In the study area, the coast of the Baltic Sea south of Vik (Scania) is made up of Lower Cambrian sandstones belonging to the Vik Member. Several enigmatic tub- and funnel-shaped structures occur within this more or less flat-lying shallow water- and tide-influenced sedimentary succession.
Some of these centroclinal structures attain diameters of up to 36 m characterized by minor normal faults sub-concentrically arranged. The bedding planes of the down-faulted sediments are funnel-like bent. Close to the centers of these funnel structures the layers dip with partly more than
50°. Besides these circular structures, the sandstones are cut by several generations of upwards-filled clastic dykes. Both the funnel structures and the clastic dykes are of synsedimentary origin but of different ages. The formation of the first one is regarded to be associated with suddenly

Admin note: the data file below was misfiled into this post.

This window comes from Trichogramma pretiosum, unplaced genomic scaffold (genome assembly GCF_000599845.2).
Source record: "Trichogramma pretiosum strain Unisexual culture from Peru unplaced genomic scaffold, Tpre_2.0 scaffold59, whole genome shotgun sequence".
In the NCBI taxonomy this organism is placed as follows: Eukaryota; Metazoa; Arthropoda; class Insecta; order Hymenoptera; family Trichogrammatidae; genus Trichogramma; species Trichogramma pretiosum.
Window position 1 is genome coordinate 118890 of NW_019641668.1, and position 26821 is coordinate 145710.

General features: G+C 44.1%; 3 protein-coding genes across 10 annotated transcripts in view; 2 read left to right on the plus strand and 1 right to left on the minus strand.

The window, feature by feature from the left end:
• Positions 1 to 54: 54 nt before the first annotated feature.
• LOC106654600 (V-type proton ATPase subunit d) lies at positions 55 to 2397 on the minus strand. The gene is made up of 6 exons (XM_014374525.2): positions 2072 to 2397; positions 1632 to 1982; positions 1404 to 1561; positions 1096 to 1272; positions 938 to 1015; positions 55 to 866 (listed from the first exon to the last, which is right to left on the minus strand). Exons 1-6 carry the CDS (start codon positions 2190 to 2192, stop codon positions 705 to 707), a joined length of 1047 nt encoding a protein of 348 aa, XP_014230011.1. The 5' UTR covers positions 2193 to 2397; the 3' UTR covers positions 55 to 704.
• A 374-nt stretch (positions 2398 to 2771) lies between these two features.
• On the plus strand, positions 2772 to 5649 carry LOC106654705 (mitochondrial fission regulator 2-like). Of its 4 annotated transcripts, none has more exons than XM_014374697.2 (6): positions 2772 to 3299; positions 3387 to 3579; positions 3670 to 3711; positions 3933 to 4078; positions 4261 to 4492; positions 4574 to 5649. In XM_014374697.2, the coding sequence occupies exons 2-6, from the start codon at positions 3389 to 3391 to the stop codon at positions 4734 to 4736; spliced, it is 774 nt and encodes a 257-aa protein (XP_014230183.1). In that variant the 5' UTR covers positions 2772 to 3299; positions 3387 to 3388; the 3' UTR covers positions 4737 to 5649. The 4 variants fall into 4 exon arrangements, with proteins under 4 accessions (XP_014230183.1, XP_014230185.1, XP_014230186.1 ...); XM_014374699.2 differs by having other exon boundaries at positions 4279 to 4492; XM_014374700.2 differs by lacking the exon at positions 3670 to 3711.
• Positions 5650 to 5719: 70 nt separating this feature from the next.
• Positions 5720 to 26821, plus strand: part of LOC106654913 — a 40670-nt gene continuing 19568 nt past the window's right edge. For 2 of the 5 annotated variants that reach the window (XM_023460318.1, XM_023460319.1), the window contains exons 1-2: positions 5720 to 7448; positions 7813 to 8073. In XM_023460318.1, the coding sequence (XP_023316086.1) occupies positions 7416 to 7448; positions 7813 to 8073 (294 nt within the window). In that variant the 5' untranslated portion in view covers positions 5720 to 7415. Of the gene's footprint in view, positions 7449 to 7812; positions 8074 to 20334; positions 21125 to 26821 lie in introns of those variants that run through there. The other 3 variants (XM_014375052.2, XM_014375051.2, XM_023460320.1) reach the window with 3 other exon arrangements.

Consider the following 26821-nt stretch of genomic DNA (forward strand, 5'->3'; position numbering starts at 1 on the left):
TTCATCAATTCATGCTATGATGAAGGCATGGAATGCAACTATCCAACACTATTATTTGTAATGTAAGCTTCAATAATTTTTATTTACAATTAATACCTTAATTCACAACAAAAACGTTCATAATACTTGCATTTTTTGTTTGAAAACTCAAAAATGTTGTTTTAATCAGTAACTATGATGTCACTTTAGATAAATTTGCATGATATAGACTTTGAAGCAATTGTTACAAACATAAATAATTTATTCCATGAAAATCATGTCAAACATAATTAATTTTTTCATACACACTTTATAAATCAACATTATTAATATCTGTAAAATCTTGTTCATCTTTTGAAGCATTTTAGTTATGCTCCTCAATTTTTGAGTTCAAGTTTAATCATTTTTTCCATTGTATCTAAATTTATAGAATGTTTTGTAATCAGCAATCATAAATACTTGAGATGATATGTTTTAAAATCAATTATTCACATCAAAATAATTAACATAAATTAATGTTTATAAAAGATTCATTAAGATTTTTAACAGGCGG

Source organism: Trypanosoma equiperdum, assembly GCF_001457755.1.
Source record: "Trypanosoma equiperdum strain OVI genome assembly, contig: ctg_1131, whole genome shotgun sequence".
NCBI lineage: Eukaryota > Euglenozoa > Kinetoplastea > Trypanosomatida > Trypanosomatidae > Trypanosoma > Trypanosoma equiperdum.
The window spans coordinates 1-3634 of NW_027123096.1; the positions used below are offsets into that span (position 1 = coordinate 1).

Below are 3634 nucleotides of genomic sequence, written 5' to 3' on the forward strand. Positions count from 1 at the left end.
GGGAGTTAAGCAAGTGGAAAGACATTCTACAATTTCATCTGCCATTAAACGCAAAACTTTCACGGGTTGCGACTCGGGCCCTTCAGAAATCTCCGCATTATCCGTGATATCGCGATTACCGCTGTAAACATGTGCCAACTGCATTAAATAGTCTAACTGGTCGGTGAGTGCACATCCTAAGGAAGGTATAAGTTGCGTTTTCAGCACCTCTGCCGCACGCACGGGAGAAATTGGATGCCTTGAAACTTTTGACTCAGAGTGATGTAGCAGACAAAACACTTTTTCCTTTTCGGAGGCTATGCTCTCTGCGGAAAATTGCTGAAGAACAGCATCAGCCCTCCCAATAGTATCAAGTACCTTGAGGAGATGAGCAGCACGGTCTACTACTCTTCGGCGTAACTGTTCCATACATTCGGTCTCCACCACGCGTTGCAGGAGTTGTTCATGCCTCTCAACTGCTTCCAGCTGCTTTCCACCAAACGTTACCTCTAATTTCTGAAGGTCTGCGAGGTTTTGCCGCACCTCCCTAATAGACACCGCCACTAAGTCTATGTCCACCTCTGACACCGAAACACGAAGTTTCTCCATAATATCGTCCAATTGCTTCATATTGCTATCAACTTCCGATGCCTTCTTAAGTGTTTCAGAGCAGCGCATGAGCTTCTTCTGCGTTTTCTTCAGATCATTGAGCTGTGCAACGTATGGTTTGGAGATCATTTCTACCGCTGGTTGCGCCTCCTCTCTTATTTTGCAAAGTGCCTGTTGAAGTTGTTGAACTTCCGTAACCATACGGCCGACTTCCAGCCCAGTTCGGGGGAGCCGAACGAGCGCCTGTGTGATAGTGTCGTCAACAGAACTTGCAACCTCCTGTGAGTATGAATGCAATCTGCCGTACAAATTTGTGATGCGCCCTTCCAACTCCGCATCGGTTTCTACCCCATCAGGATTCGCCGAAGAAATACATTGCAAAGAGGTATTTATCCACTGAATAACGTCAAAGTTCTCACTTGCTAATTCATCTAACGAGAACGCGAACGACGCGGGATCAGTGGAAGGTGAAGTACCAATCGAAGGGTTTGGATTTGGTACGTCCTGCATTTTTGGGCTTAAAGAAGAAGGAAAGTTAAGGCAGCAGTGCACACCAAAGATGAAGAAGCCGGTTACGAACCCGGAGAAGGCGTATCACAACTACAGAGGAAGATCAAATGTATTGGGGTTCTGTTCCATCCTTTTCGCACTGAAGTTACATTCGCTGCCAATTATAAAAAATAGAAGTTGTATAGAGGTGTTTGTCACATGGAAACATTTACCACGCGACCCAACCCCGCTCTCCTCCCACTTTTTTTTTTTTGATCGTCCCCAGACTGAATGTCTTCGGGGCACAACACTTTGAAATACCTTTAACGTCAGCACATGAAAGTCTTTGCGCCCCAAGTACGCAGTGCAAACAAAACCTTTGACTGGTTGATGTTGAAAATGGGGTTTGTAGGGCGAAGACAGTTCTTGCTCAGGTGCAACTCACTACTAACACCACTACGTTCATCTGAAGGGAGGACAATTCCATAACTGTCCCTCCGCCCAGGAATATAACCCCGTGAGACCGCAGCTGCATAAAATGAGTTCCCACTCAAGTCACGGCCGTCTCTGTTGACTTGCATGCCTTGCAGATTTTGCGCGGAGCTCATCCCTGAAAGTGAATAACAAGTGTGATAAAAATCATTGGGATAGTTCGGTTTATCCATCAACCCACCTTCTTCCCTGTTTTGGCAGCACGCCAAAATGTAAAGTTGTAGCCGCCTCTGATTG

opening tensional fissures in the crystalline basement below. Such downwards-filled "sugtrusive clastic dykes" are known to occur near-by on Bornholm. The generation of the upwards-filled "extrusive clastic dykes" within the Cambrian sandstones themselves was triggered by strong seismic events
prior to the formation of the funnel structures.
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